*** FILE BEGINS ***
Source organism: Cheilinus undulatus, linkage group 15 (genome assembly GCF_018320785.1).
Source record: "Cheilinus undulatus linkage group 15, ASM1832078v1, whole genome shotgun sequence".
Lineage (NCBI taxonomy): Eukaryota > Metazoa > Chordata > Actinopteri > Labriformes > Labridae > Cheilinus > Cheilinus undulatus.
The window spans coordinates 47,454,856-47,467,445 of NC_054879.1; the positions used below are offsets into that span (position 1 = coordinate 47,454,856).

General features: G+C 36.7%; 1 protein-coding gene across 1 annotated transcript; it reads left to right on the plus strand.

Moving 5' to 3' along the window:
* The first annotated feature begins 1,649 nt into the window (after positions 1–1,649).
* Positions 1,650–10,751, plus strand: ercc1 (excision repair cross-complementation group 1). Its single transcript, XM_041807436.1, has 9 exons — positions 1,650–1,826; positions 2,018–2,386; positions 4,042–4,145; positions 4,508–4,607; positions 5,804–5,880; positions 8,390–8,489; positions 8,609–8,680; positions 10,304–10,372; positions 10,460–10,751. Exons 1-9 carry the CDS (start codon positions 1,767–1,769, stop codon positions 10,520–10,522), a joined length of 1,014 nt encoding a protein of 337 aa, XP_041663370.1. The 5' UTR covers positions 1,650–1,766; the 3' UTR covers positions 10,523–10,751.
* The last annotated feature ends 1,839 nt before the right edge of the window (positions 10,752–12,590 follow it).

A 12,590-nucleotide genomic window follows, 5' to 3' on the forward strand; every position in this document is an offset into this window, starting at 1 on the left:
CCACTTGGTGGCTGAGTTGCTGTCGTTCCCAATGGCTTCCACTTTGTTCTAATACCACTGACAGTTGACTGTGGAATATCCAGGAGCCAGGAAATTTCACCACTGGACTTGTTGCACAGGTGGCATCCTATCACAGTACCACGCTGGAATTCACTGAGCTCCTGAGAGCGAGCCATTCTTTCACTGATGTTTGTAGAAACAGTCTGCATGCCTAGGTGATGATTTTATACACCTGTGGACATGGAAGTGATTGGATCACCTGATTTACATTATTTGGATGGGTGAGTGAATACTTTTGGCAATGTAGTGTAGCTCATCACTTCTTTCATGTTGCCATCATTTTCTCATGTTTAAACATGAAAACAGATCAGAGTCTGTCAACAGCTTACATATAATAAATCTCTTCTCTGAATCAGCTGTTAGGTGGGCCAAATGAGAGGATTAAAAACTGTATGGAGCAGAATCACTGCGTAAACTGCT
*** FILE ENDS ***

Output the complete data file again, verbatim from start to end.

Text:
Source organism: Cheilinus undulatus, linkage group 15 (genome assembly GCF_018320785.1).
Source record: "Cheilinus undulatus linkage group 15, ASM1832078v1, whole genome shotgun sequence".
Lineage (NCBI taxonomy): Eukaryota > Metazoa > Chordata > Actinopteri > Labriformes > Labridae > Cheilinus > Cheilinus undulatus.
The window spans coordinates 47,454,856-47,467,445 of NC_054879.1; the positions used below are offsets into that span (position 1 = coordinate 47,454,856).

General features: G+C 36.7%; 1 protein-coding gene across 1 annotated transcript; it reads left to right on the plus strand.

Moving 5' to 3' along the window:
* The first annotated feature begins 1,649 nt into the window (after positions 1–1,649).
* Positions 1,650–10,751, plus strand: ercc1 (excision repair cross-complementation group 1). Its single transcript, XM_041807436.1, has 9 exons — positions 1,650–1,826; positions 2,018–2,386; positions 4,042–4,145; positions 4,508–4,607; positions 5,804–5,880; positions 8,390–8,489; positions 8,609–8,680; positions 10,304–10,372; positions 10,460–10,751. Exons 1-9 carry the CDS (start codon positions 1,767–1,769, stop codon positions 10,520–10,522), a joined length of 1,014 nt encoding a protein of 337 aa, XP_041663370.1. The 5' UTR covers positions 1,650–1,766; the 3' UTR covers positions 10,523–10,751.
* The last annotated feature ends 1,839 nt before the right edge of the window (positions 10,752–12,590 follow it).

A 12,590-nucleotide genomic window follows, 5' to 3' on the forward strand; every position in this document is an offset into this window, starting at 1 on the left:
CCACTTGGTGGCTGAGTTGCTGTCGTTCCCAATGGCTTCCACTTTGTTCTAATACCACTGACAGTTGACTGTGGAATATCCAGGAGCCAGGAAATTTCACCACTGGACTTGTTGCACAGGTGGCATCCTATCACAGTACCACGCTGGAATTCACTGAGCTCCTGAGAGCGAGCCATTCTTTCACTGATGTTTGTAGAAACAGTCTGCATGCCTAGGTGATGATTTTATACACCTGTGGACATGGAAGTGATTGGATCACCTGATTTACATTATTTGGATGGGTGAGTGAATACTTTTGGCAATGTAGTGTAGCTCATCACTTCTTTCATGTTGCCATCATTTTCTCATGTTTAAACATGAAAACAGATCAGAGTCTGTCAACAGCTTACATATAATAAATCTCTTCTCTGAATCAGCTGTTAGGTGGGCCAAATGAGAGGATTAAAAACTGTATGGAGCAGAATCACTGCGTAAACTGCT